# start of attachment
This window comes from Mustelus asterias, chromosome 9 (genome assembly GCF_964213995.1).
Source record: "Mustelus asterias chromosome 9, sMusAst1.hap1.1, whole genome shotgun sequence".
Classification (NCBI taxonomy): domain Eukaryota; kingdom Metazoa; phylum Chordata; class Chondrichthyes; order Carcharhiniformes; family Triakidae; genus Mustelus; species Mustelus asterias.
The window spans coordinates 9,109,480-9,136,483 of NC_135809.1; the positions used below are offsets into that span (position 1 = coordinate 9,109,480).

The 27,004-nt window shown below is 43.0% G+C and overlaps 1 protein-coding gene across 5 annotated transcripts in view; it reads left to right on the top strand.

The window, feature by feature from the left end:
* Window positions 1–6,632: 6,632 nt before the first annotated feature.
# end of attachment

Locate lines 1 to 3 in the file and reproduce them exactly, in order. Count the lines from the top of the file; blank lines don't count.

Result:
This window comes from Mustelus asterias, chromosome 9 (genome assembly GCF_964213995.1).
Source record: "Mustelus asterias chromosome 9, sMusAst1.hap1.1, whole genome shotgun sequence".
Classification (NCBI taxonomy): domain Eukaryota; kingdom Metazoa; phylum Chordata; class Chondrichthyes; order Carcharhiniformes; family Triakidae; genus Mustelus; species Mustelus asterias.